MPA News asked two people with an interest in global MPA statistics for their thoughts on what counts as an MPA. Specifically, we gave a short list of what might be considered borderline MPAs to:

  • Chris Yesson of the Institute of Zoology in the UK, who helped develop the global MPA coverage calculation for the Marine Reserves Coalition, and
  • Lance Morgan of the Marine Conservation Institute, who has led development of

…and asked them which ones they would consider to be actual MPAs. Because both of their projects rely on the World Database on Protected Areas as their primary source of global MPA data, they agreed on nearly all of the sites. Still, their answers shed some light on how global MPA statistics are compiled:

Mediterranean/Black seas bottom trawl closure (designated 2005; 1.63 million km2)

Morgan: This is unlikely to be considered an MPA. It should be considered a fishery restriction instead.

International Whaling Commission Indian Ocean Sanctuary (designated 1979; 70 million km2)

Yesson: The Marine Reserves Coalition did not include this in our calculation. We felt its inclusion would result in a massive and artificial inflation of the protected area calculation.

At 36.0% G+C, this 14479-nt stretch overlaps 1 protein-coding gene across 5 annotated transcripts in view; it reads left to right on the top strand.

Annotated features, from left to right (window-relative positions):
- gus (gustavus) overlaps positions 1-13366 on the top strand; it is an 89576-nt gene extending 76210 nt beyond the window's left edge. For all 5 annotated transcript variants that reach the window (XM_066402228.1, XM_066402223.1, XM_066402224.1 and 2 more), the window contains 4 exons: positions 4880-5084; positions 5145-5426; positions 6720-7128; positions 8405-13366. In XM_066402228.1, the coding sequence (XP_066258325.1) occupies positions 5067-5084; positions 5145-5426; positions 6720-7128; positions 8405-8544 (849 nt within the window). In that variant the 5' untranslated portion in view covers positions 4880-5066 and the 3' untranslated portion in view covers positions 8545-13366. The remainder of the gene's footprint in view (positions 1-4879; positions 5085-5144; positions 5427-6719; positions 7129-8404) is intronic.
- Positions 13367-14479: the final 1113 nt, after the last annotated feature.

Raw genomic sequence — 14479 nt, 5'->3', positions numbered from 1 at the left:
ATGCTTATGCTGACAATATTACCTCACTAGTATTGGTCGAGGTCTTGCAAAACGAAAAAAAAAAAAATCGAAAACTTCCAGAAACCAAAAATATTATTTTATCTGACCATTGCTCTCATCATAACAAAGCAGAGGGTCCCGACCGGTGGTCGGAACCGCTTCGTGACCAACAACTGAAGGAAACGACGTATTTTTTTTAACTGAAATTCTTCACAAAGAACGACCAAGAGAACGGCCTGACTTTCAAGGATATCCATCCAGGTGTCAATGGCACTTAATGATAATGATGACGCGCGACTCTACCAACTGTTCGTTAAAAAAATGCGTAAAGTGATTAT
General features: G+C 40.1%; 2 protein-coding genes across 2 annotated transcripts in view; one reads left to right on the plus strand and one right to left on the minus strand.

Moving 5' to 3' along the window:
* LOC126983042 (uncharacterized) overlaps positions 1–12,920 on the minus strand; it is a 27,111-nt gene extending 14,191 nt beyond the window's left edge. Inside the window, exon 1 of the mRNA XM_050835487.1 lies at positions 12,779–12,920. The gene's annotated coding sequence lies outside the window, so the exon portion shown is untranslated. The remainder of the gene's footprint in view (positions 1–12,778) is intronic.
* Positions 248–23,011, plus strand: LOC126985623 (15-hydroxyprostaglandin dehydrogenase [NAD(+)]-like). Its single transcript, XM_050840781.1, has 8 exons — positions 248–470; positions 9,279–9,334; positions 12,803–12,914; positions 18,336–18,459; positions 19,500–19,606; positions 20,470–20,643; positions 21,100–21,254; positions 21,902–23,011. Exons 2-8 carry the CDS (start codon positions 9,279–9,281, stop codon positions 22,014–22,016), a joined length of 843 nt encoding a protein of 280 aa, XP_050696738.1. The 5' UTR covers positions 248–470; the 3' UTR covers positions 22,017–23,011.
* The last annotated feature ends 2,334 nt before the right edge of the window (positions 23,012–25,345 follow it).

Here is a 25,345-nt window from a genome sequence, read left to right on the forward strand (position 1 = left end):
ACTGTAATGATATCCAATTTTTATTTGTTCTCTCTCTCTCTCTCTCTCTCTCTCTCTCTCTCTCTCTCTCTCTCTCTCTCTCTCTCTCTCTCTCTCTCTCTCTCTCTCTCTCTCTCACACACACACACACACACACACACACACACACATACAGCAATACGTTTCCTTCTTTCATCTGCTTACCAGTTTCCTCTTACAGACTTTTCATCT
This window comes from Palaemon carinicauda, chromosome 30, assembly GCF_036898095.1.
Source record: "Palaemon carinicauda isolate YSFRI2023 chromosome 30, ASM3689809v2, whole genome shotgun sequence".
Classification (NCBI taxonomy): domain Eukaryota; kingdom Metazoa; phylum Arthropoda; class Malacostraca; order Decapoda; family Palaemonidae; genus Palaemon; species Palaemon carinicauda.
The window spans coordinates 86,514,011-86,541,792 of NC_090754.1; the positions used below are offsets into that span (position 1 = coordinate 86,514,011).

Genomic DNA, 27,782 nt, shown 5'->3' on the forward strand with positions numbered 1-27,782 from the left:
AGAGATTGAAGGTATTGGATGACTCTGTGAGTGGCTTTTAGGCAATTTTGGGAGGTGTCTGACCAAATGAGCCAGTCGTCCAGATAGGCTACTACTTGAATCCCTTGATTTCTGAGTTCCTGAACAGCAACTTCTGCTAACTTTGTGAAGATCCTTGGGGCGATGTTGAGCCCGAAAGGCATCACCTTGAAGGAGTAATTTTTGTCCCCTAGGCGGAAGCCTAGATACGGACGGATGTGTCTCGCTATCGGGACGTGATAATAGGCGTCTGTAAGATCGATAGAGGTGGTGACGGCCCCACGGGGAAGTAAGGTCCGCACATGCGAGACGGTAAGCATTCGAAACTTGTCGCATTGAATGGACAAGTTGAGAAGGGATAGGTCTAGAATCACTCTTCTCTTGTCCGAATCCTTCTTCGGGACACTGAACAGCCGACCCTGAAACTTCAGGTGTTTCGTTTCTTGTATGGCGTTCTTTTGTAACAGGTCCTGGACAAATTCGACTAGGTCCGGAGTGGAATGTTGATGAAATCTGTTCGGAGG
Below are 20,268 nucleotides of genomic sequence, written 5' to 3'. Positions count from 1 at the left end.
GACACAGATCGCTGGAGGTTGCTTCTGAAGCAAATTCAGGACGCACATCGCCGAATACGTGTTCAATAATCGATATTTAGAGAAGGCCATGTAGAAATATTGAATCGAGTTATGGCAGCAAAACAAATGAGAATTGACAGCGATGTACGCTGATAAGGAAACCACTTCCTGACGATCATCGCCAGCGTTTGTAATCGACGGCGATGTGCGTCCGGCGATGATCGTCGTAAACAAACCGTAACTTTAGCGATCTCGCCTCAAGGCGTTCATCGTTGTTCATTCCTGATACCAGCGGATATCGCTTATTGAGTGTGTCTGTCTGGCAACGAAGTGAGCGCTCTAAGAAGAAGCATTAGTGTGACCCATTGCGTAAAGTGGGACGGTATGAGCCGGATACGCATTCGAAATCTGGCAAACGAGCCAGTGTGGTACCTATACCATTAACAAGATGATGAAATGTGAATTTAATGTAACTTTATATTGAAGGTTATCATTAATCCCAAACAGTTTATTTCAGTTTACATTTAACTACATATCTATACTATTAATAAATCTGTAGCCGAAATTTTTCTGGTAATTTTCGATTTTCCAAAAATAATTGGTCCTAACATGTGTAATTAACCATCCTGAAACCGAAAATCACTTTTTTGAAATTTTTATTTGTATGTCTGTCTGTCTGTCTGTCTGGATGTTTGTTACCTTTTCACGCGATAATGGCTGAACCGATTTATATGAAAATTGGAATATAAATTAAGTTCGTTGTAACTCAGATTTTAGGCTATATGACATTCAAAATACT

Morgan: This site needs to be more comprehensive in its ecosystem protection to be considered an MPA.

Any MPA that has little to no effective management or enforcement in place (a paper park)

Morgan: Many sites in most likely fall into this category. We have not attempted yet to exclude areas on the basis of effective management.

Any MPA that allows commercial fishing

Morgan: Most MPAs allow some form of commercial fishing. In, we are planning to display no-take reserves differently and are looking to refine this information as our project continues.

Yesson: It would be useful to conduct a spatially explicit analysis of areas that are completely no-take. At present it is difficult to do because the data required have not been gathered into usable form. We feel this is the next logical step for MPA coverage analysis.